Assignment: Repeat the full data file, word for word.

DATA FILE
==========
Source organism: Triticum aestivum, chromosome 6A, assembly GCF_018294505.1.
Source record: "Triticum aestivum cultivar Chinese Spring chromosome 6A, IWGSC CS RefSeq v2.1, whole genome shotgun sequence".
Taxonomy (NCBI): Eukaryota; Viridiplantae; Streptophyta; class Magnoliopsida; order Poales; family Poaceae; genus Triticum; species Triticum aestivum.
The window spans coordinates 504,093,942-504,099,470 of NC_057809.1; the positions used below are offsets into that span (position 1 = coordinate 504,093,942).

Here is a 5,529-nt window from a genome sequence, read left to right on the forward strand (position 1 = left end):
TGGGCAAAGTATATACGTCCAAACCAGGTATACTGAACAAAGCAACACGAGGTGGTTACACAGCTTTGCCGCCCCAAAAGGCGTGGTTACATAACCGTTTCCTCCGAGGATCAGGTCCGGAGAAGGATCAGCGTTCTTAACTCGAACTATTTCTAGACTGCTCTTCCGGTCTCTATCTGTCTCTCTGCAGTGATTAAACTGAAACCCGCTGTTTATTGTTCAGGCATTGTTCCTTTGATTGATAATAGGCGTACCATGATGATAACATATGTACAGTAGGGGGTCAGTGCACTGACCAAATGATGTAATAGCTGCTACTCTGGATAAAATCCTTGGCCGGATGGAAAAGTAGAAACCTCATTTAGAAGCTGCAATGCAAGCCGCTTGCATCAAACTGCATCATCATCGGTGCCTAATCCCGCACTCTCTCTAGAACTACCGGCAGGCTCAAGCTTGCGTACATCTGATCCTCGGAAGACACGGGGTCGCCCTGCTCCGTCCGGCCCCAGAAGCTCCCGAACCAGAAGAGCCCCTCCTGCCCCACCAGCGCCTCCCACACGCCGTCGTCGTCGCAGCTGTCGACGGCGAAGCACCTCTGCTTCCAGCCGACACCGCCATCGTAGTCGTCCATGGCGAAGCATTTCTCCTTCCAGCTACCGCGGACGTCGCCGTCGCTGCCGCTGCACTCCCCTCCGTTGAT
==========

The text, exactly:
Source organism: Triticum aestivum, chromosome 6A, assembly GCF_018294505.1.
Source record: "Triticum aestivum cultivar Chinese Spring chromosome 6A, IWGSC CS RefSeq v2.1, whole genome shotgun sequence".
Taxonomy (NCBI): Eukaryota; Viridiplantae; Streptophyta; class Magnoliopsida; order Poales; family Poaceae; genus Triticum; species Triticum aestivum.
The window spans coordinates 504,093,942-504,099,470 of NC_057809.1; the positions used below are offsets into that span (position 1 = coordinate 504,093,942).

Here is a 5,529-nt window from a genome sequence, read left to right on the forward strand (position 1 = left end):
TGGGCAAAGTATATACGTCCAAACCAGGTATACTGAACAAAGCAACACGAGGTGGTTACACAGCTTTGCCGCCCCAAAAGGCGTGGTTACATAACCGTTTCCTCCGAGGATCAGGTCCGGAGAAGGATCAGCGTTCTTAACTCGAACTATTTCTAGACTGCTCTTCCGGTCTCTATCTGTCTCTCTGCAGTGATTAAACTGAAACCCGCTGTTTATTGTTCAGGCATTGTTCCTTTGATTGATAATAGGCGTACCATGATGATAACATATGTACAGTAGGGGGTCAGTGCACTGACCAAATGATGTAATAGCTGCTACTCTGGATAAAATCCTTGGCCGGATGGAAAAGTAGAAACCTCATTTAGAAGCTGCAATGCAAGCCGCTTGCATCAAACTGCATCATCATCGGTGCCTAATCCCGCACTCTCTCTAGAACTACCGGCAGGCTCAAGCTTGCGTACATCTGATCCTCGGAAGACACGGGGTCGCCCTGCTCCGTCCGGCCCCAGAAGCTCCCGAACCAGAAGAGCCCCTCCTGCCCCACCAGCGCCTCCCACACGCCGTCGTCGTCGCAGCTGTCGACGGCGAAGCACCTCTGCTTCCAGCCGACACCGCCATCGTAGTCGTCCATGGCGAAGCATTTCTCCTTCCAGCTACCGCGGACGTCGCCGTCGCTGCCGCTGCACTCCCCTCCGTTGAT